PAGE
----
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Ensemble forecasting of storm surges

By Jonathan Flowerdew, Kevin Horsburgh and Ken Mylne

Abstract

The overtopping of flood defenses by coastal storm surges constitutes a significant threat to life and property. Like all forecasts, storm surge predictions have an associated uncertainty, but this is not directly predicted by current operational systems. The dominant source of this uncertainty is thought to be uncertainty in the driving atmospheric forecast of conditions at the sea surface, which can vary substantially depending on the meteorological situation. Ensemble prediction is a technique used to assess uncertainty in forecasts of complex nonlinear systems such as weather, where small errors can quickly grow to produce significantly different outcomes. It works by running not one but several forecasts, using slightly different initial conditions, boundary conditions, and/or model physics. These are chosen to sample the range of uncertainty in model inputs and formulation so that the corresponding forecasts will sample the range of possible results that are consistent with those uncertainties. The United Kingdom Met Office has recently developed the Met Office Global and Regional Ensemble Prediction System (MOGREPS), which provides 24 different predictions of meteorological evolution over a North Atlantic and European domain with a 24 km grid length. The aim of the present project is to run a barotropic storm surge prediction for each MOGREPS ensemble member, and thereby estimate the risk of damaging events given the forecast uncertainties which are sampled by the ensemble. The system forecasts 54 hours ahead and runs twice per day. In most situations, the ensemble develops rather little spread, suggesting a fairly predictable situation and a high degree of confidence in the forecast. On some occasions, however, the spread is much larger, suggesting a greater degree of uncertainty. Initial verification results are encouraging, although statistical evaluation suggests the ensemble spread is generally too smal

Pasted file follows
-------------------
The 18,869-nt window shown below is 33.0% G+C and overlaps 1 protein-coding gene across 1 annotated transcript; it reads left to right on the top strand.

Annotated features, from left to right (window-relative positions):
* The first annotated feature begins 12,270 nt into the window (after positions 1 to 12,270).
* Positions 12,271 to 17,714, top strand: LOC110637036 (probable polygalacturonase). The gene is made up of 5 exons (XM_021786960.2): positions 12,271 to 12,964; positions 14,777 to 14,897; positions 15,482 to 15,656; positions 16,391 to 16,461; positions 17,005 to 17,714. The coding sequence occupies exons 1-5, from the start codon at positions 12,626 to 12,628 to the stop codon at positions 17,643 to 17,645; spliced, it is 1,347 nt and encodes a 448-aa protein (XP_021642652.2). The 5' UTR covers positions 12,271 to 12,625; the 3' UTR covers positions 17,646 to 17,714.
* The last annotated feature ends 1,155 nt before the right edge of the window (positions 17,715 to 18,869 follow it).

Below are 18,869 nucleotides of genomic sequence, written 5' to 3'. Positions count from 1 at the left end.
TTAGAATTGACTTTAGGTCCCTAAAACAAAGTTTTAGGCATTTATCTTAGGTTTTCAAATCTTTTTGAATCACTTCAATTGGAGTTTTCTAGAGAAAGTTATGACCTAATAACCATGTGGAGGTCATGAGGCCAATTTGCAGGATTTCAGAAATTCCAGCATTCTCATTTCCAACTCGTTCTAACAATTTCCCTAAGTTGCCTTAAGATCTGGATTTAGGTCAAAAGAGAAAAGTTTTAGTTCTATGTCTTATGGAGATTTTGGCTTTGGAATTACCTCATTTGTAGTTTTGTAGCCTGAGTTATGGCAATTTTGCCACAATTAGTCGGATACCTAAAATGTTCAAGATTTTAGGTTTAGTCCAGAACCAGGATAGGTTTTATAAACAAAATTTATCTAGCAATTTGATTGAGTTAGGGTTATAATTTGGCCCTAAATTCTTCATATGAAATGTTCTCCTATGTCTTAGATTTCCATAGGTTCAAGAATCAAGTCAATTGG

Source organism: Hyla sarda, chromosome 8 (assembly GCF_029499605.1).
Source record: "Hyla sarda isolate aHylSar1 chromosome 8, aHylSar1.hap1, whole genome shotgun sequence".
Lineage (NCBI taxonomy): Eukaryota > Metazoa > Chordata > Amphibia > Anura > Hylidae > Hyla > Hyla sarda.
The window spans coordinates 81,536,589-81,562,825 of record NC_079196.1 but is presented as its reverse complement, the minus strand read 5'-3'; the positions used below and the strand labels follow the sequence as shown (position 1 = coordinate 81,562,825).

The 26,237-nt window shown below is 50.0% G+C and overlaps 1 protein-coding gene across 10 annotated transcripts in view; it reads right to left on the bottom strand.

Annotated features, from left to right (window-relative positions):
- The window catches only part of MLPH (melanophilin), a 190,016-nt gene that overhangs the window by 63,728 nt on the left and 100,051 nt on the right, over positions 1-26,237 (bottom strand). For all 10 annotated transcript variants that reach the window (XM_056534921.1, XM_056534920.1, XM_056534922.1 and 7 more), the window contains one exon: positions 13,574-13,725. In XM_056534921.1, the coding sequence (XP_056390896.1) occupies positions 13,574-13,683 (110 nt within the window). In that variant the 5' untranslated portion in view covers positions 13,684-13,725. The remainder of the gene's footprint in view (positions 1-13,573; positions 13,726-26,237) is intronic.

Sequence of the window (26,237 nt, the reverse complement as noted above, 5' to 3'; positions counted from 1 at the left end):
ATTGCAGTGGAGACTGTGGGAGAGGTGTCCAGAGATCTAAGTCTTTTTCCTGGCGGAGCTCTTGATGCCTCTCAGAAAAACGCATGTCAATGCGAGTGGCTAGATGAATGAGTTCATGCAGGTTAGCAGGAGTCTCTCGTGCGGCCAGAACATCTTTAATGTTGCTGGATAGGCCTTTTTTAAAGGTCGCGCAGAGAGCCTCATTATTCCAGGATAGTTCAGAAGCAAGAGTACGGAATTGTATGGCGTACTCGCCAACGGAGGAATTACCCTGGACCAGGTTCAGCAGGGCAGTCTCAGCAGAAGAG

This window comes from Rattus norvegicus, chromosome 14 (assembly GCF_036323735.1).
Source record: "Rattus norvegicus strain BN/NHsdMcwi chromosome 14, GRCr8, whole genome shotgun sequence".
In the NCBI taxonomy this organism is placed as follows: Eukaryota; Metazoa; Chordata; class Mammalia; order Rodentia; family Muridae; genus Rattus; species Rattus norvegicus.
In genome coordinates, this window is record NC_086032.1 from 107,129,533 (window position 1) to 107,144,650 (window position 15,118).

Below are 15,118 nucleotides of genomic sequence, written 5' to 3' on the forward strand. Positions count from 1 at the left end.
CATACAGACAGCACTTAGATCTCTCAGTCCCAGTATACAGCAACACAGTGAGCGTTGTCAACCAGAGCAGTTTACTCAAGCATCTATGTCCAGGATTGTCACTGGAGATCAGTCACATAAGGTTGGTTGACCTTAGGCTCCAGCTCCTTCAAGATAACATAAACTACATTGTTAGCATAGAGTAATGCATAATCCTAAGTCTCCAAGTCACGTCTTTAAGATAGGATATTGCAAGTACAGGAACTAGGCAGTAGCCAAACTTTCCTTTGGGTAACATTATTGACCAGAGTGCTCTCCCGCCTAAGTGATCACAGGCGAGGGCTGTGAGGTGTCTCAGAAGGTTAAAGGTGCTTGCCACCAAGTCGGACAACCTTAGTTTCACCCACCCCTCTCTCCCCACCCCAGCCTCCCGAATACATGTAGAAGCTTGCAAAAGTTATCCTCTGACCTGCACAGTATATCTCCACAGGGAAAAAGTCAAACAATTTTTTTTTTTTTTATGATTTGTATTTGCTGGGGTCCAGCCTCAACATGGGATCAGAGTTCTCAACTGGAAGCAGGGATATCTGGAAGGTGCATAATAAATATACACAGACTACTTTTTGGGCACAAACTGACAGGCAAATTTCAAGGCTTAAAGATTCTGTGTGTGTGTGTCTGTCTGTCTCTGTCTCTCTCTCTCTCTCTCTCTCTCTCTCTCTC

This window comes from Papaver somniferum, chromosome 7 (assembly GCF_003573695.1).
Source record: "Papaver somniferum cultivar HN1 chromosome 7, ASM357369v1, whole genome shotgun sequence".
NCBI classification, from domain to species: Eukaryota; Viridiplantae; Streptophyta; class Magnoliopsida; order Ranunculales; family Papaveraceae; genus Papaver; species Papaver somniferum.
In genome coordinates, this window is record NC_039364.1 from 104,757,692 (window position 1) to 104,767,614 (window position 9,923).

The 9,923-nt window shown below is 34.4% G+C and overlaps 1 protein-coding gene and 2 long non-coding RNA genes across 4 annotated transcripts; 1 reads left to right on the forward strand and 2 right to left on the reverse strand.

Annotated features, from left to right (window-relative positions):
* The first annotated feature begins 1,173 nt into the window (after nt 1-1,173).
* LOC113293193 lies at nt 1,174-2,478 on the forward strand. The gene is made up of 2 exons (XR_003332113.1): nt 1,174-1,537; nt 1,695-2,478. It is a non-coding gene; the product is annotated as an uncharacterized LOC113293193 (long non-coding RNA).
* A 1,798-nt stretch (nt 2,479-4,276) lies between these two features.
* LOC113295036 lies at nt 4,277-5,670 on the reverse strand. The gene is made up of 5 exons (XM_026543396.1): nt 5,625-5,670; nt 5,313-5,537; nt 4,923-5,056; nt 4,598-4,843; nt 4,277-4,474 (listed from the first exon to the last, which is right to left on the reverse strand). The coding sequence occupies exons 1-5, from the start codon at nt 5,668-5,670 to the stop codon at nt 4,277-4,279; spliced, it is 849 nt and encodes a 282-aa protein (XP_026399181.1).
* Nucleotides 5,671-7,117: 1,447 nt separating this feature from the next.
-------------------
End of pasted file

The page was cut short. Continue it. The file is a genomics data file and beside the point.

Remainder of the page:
Topics: Marine Sciences
Publisher: Taylor and Francis
Year: 2009
DOI identifier: 10.1080/01490410902869151
OAI identifier: oai:nora.nerc.ac.uk:9708
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